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In this masterful narrative, acclaimed historian Giles MacDonogh chronicles Adolf Hitler's consolidation of power over the course of one year. Until 1938, Hitler could be dismissed as a ruthless but efficient dictator, a problem to Germany alone; after 1938 he was clearly a threat to the entire world. It was in 1938 that Third Reich came of age. The Führer brought Germany into line with Nazi ideology and revealed his plans to take back those parts of Europe lost to “Greater Germany” after the First World War. From the purging of the army in January through the Anschluss in March, from the Munich Conference in September to the ravages of Kristallnacht in November, MacDonogh offers a gripping account of the year Adolf Hitler came into his own and set the world inexorably on track to a cataclysmic war.

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A book examining the strange terrain of Nazi sympathizers, nonintervention campaigners and other voices in America who advocated on behalf of Nazi Germany in the years before World War II. Americans who remember World War II reminisce about how it brought the country together. The less popular truth behind this warm nostalgia: until the attack on Pearl Harbor, America was deeply, dangerously divided. Bradley W. Hart's Hitler's American Friends exposes the homegrown antagonists who sought to protect and promote Hitler, leave Europeans (and especially European Jews) to fend for themselves, and elevate the Nazi regime. Some of these friends were Americans of German heritage who joined the Bund, whose leadership dreamed of installing a stateside Führer. Some were as bizarre and hair-raising as the Silver Shirt Legion, run by an eccentric who claimed that Hitler fulfilled a religious prophesy. Some were Midwestern Catholics like Father Charles Coughlin, an early right-wing radio star who broadcast anti-Semitic tirades. They were even members of Congress who used their franking privilege—sending mail at cost to American taxpayers—to distribute German propaganda. And celebrity pilot Charles Lindbergh ended up speaking for them all at the America First Committee. We try to tell ourselves it couldn't happen here, but Americans are not immune to the lure of fascism. Hitler's American Friends is a powerful look at how the forces of evil manipulate ordinary people, how we stepped back from the ledge, and the disturbing ease with which we could return to it.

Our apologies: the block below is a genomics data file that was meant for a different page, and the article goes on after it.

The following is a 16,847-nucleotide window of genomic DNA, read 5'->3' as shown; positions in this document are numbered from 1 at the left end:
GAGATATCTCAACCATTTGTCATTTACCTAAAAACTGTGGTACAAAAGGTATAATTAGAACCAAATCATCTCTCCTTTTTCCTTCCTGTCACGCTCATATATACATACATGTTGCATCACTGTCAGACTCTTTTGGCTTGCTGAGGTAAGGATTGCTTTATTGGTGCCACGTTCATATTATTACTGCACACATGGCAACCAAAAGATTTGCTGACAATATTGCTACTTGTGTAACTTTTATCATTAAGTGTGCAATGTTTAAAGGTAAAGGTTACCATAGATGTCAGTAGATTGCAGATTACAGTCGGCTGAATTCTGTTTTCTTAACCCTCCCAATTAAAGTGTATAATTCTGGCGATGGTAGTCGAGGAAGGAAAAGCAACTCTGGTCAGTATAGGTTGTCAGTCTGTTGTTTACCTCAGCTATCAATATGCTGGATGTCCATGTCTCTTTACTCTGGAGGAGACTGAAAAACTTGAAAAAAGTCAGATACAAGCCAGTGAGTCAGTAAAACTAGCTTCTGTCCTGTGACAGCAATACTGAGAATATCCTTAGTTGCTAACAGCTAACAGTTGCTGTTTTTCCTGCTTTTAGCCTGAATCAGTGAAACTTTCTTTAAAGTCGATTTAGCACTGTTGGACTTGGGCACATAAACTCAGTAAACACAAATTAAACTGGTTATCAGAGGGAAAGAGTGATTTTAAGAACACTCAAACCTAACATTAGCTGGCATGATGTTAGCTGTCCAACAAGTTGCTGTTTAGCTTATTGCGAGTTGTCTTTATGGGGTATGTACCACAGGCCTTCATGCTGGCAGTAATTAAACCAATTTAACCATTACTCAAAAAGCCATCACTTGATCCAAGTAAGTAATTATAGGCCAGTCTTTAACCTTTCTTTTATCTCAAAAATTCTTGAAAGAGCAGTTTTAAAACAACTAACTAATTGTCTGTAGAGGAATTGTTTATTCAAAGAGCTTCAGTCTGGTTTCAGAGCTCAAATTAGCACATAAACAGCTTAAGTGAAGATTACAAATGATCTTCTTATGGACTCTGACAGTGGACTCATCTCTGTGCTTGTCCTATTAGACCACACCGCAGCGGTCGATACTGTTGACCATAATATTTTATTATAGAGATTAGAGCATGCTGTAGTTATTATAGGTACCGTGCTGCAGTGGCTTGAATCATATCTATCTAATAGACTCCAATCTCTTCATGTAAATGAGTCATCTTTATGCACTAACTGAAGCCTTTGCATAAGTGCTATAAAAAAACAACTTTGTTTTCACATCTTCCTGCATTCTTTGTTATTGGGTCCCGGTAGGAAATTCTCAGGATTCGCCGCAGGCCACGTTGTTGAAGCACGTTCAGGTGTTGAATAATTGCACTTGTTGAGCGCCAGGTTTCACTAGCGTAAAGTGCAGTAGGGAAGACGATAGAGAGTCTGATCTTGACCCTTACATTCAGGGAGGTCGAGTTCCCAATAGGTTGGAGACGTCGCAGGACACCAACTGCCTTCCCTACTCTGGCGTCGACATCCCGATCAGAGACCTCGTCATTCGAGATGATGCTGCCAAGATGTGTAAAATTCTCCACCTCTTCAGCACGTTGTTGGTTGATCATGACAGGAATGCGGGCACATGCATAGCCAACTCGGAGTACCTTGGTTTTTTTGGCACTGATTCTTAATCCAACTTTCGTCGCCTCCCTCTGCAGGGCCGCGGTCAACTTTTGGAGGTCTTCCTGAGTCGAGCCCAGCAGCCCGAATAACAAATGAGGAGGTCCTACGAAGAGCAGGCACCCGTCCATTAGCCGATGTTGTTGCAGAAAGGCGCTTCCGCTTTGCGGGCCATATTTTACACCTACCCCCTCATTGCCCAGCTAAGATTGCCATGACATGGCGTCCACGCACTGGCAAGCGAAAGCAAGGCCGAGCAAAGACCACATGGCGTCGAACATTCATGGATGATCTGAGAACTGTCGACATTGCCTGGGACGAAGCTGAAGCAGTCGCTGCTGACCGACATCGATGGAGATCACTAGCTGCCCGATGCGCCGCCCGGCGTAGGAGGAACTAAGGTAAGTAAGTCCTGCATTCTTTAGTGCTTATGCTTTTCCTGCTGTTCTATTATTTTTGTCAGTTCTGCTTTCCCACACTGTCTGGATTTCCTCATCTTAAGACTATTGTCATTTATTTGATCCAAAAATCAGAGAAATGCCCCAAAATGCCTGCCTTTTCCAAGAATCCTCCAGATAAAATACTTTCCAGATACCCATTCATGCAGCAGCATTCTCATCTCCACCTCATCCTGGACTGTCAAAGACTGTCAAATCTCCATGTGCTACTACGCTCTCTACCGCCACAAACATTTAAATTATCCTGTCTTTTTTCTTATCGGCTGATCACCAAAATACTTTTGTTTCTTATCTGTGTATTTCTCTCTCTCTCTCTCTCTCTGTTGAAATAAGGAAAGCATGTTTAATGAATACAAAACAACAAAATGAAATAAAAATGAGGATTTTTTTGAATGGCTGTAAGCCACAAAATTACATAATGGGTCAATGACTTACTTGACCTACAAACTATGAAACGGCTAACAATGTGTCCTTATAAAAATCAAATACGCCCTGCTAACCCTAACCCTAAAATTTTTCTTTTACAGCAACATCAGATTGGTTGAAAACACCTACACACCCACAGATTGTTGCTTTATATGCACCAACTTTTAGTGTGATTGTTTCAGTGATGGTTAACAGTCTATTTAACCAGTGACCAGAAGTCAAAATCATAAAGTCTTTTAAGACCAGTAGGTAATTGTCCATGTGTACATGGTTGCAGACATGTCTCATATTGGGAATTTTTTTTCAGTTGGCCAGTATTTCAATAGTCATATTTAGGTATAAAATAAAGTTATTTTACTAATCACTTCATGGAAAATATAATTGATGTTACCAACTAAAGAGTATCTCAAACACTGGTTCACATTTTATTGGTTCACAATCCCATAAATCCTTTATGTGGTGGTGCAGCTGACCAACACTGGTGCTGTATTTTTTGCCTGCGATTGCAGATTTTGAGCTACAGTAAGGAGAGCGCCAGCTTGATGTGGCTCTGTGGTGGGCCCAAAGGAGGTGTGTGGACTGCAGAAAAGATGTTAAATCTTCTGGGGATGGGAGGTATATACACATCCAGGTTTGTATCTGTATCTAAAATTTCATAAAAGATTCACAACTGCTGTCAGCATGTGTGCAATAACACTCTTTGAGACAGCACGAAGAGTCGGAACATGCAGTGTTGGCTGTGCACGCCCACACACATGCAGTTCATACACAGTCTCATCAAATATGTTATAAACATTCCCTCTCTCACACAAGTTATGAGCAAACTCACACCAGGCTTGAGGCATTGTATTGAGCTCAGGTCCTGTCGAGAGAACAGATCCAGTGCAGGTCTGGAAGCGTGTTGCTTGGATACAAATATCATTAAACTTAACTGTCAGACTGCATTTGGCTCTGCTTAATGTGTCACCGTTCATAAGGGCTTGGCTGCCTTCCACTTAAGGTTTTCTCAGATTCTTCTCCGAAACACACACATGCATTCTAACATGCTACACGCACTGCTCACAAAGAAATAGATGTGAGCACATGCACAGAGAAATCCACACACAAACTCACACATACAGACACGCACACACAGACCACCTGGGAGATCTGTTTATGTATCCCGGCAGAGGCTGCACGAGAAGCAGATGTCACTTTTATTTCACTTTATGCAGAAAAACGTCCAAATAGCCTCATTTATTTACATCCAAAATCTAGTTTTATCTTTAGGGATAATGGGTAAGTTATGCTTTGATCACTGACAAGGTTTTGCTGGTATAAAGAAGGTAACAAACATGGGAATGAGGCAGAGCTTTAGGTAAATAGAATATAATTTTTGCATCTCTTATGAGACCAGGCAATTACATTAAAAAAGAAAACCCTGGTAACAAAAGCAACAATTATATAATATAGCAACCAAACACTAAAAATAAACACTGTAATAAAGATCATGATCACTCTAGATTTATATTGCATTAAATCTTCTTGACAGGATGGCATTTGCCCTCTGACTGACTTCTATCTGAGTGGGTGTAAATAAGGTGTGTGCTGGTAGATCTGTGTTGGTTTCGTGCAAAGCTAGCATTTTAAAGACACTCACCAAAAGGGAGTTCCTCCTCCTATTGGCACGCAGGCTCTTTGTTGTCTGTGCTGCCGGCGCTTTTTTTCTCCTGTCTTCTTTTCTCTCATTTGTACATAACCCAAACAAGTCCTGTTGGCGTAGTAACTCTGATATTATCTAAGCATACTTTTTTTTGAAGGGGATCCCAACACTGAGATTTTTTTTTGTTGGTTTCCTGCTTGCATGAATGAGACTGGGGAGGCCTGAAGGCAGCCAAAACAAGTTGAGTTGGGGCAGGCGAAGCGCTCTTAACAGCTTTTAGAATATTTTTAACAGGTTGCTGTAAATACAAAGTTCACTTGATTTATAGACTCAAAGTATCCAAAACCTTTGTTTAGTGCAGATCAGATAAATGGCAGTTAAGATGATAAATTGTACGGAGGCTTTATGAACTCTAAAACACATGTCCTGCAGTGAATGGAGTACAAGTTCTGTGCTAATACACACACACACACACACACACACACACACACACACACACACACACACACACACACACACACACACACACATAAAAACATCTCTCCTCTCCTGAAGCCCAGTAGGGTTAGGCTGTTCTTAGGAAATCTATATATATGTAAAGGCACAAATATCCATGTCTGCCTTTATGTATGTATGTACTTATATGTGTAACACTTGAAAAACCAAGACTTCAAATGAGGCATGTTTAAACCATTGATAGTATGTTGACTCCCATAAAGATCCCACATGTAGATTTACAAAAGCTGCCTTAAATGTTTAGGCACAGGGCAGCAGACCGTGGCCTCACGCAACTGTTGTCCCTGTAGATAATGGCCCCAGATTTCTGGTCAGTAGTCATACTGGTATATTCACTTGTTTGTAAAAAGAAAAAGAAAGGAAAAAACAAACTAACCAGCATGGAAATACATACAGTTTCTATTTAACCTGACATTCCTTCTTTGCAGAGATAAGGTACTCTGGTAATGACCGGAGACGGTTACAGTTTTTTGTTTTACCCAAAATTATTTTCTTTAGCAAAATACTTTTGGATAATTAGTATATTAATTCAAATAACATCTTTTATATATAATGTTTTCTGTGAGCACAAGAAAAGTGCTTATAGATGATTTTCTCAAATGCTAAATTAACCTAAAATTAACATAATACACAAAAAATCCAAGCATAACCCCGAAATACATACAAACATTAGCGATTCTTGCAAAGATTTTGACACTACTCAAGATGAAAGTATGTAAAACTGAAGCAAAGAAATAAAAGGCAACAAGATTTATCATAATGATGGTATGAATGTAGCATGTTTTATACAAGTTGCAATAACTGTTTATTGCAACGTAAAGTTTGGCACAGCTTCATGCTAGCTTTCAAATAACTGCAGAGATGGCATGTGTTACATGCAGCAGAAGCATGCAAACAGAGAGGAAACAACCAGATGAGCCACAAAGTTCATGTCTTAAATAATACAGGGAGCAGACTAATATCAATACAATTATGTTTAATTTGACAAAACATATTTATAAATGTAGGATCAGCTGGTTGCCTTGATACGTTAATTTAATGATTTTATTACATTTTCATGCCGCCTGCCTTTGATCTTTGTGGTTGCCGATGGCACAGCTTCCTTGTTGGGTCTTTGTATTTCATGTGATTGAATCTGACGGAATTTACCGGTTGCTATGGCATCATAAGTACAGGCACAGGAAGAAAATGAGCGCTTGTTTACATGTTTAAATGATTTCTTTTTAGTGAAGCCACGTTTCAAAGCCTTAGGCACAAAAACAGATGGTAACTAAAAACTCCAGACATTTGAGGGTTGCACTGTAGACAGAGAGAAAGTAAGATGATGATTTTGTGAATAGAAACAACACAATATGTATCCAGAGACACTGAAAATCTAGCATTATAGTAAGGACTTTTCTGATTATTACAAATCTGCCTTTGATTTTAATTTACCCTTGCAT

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Nazi Wives is a fascinating look at the personal lives, psychological profiles, and marriages of the wives of officers in Hitler's inner circle. Goering, Goebbels, Himmler, Heydrich, Hess, Bormann—names synonymous with power and influence in the Third Reich. Perhaps less familiar are Carin, Emmy, Magda, Margaret, Lina, Ilse and Gerda... These are the women behind the infamous men—complex individuals with distinctive personalities who were captivated by Hitler and whose everyday lives were governed by Nazi ideology. Throughout the rise and fall of Nazism these women loved and lost, raised families and quarreled with their husbands and each other, all the while jostling for position with the Fuhrer himself. Until now, they have been treated as minor characters, their significance ignored, as if they were unaware of their husbands' murderous acts, despite the evidence that was all around them: the stolen art on their walls, the slave labor in their homes, and the produce grown in concentration camps on their tables. James Wyllie's Nazi Wives explores these women in detail for the first time, skillfully interweaving their stories through years of struggle, power, decline and destruction into the post-war twilight of denial and delusion.